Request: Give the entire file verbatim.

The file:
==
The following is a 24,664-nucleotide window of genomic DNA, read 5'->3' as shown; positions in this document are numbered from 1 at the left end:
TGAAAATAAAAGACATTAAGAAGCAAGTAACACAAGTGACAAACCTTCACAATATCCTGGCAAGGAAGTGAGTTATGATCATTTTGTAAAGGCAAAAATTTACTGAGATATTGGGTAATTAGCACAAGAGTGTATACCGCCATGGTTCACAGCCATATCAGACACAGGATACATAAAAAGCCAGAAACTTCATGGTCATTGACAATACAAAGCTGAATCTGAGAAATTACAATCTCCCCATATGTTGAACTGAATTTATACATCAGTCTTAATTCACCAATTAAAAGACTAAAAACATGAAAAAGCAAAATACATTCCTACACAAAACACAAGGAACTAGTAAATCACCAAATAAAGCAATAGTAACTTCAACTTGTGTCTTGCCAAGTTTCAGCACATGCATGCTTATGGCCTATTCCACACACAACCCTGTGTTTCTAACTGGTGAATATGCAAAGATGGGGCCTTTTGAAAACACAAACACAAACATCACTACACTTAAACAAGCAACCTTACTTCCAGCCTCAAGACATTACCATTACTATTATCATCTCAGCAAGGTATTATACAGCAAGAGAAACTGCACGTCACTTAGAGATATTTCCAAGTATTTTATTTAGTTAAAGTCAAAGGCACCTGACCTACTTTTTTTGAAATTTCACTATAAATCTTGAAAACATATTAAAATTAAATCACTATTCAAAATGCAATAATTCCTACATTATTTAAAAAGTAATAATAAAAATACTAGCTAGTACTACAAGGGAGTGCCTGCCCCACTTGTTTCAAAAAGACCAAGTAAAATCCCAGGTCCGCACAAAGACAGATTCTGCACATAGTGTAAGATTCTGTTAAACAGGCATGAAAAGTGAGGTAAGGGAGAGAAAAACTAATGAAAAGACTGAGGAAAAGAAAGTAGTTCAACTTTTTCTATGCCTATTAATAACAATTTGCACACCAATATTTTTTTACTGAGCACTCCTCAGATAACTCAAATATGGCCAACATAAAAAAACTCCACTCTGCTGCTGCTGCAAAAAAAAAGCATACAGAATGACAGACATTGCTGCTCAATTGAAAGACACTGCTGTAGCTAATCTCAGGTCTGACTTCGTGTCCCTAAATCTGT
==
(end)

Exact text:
The following is a 24,664-nucleotide window of genomic DNA, read 5'->3' as shown; positions in this document are numbered from 1 at the left end:
TGAAAATAAAAGACATTAAGAAGCAAGTAACACAAGTGACAAACCTTCACAATATCCTGGCAAGGAAGTGAGTTATGATCATTTTGTAAAGGCAAAAATTTACTGAGATATTGGGTAATTAGCACAAGAGTGTATACCGCCATGGTTCACAGCCATATCAGACACAGGATACATAAAAAGCCAGAAACTTCATGGTCATTGACAATACAAAGCTGAATCTGAGAAATTACAATCTCCCCATATGTTGAACTGAATTTATACATCAGTCTTAATTCACCAATTAAAAGACTAAAAACATGAAAAAGCAAAATACATTCCTACACAAAACACAAGGAACTAGTAAATCACCAAATAAAGCAATAGTAACTTCAACTTGTGTCTTGCCAAGTTTCAGCACATGCATGCTTATGGCCTATTCCACACACAACCCTGTGTTTCTAACTGGTGAATATGCAAAGATGGGGCCTTTTGAAAACACAAACACAAACATCACTACACTTAAACAAGCAACCTTACTTCCAGCCTCAAGACATTACCATTACTATTATCATCTCAGCAAGGTATTATACAGCAAGAGAAACTGCACGTCACTTAGAGATATTTCCAAGTATTTTATTTAGTTAAAGTCAAAGGCACCTGACCTACTTTTTTTGAAATTTCACTATAAATCTTGAAAACATATTAAAATTAAATCACTATTCAAAATGCAATAATTCCTACATTATTTAAAAAGTAATAATAAAAATACTAGCTAGTACTACAAGGGAGTGCCTGCCCCACTTGTTTCAAAAAGACCAAGTAAAATCCCAGGTCCGCACAAAGACAGATTCTGCACATAGTGTAAGATTCTGTTAAACAGGCATGAAAAGTGAGGTAAGGGAGAGAAAAACTAATGAAAAGACTGAGGAAAAGAAAGTAGTTCAACTTTTTCTATGCCTATTAATAACAATTTGCACACCAATATTTTTTTACTGAGCACTCCTCAGATAACTCAAATATGGCCAACATAAAAAAACTCCACTCTGCTGCTGCTGCAAAAAAAAAGCATACAGAATGACAGACATTGCTGCTCAATTGAAAGACACTGCTGTAGCTAATCTCAGGTCTGACTTCGTGTCCCTAAATCTGT